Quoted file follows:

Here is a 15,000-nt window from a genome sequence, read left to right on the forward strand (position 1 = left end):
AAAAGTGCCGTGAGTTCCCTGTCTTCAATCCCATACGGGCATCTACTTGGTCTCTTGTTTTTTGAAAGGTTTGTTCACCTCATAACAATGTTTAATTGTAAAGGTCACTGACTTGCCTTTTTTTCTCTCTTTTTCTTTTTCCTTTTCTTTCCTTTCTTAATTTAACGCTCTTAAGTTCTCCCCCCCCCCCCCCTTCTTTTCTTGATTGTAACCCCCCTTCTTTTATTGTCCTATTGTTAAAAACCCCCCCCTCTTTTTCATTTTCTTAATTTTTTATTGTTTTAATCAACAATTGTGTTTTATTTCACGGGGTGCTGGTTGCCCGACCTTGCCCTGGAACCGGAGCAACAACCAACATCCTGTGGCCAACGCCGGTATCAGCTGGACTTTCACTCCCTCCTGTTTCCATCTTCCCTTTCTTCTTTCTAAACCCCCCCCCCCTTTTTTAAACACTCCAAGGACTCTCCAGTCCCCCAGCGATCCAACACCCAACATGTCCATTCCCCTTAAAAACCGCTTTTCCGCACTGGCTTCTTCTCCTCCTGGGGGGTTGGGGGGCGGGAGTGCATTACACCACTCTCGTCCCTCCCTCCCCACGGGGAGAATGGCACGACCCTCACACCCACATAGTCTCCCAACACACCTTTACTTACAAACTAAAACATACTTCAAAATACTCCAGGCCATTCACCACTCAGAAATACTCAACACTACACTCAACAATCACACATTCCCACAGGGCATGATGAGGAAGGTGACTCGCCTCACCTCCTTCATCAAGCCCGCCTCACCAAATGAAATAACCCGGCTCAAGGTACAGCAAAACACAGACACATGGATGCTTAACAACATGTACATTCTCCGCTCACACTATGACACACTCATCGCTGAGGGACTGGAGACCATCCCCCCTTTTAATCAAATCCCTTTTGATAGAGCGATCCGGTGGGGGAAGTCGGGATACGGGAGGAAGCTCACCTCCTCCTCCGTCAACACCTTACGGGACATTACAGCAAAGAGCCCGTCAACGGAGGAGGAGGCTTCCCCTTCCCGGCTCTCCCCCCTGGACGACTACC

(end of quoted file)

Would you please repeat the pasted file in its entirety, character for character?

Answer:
Here is a 15,000-nt window from a genome sequence, read left to right on the forward strand (position 1 = left end):
AAAAGTGCCGTGAGTTCCCTGTCTTCAATCCCATACGGGCATCTACTTGGTCTCTTGTTTTTTGAAAGGTTTGTTCACCTCATAACAATGTTTAATTGTAAAGGTCACTGACTTGCCTTTTTTTCTCTCTTTTTCTTTTTCCTTTTCTTTCCTTTCTTAATTTAACGCTCTTAAGTTCTCCCCCCCCCCCCCCTTCTTTTCTTGATTGTAACCCCCCTTCTTTTATTGTCCTATTGTTAAAAACCCCCCCCTCTTTTTCATTTTCTTAATTTTTTATTGTTTTAATCAACAATTGTGTTTTATTTCACGGGGTGCTGGTTGCCCGACCTTGCCCTGGAACCGGAGCAACAACCAACATCCTGTGGCCAACGCCGGTATCAGCTGGACTTTCACTCCCTCCTGTTTCCATCTTCCCTTTCTTCTTTCTAAACCCCCCCCCCCTTTTTTAAACACTCCAAGGACTCTCCAGTCCCCCAGCGATCCAACACCCAACATGTCCATTCCCCTTAAAAACCGCTTTTCCGCACTGGCTTCTTCTCCTCCTGGGGGGTTGGGGGGCGGGAGTGCATTACACCACTCTCGTCCCTCCCTCCCCACGGGGAGAATGGCACGACCCTCACACCCACATAGTCTCCCAACACACCTTTACTTACAAACTAAAACATACTTCAAAATACTCCAGGCCATTCACCACTCAGAAATACTCAACACTACACTCAACAATCACACATTCCCACAGGGCATGATGAGGAAGGTGACTCGCCTCACCTCCTTCATCAAGCCCGCCTCACCAAATGAAATAACCCGGCTCAAGGTACAGCAAAACACAGACACATGGATGCTTAACAACATGTACATTCTCCGCTCACACTATGACACACTCATCGCTGAGGGACTGGAGACCATCCCCCCTTTTAATCAAATCCCTTTTGATAGAGCGATCCGGTGGGGGAAGTCGGGATACGGGAGGAAGCTCACCTCCTCCTCCGTCAACACCTTACGGGACATTACAGCAAAGAGCCCGTCAACGGAGGAGGAGGCTTCCCCTTCCCGGCTCTCCCCCCTGGACGACTACC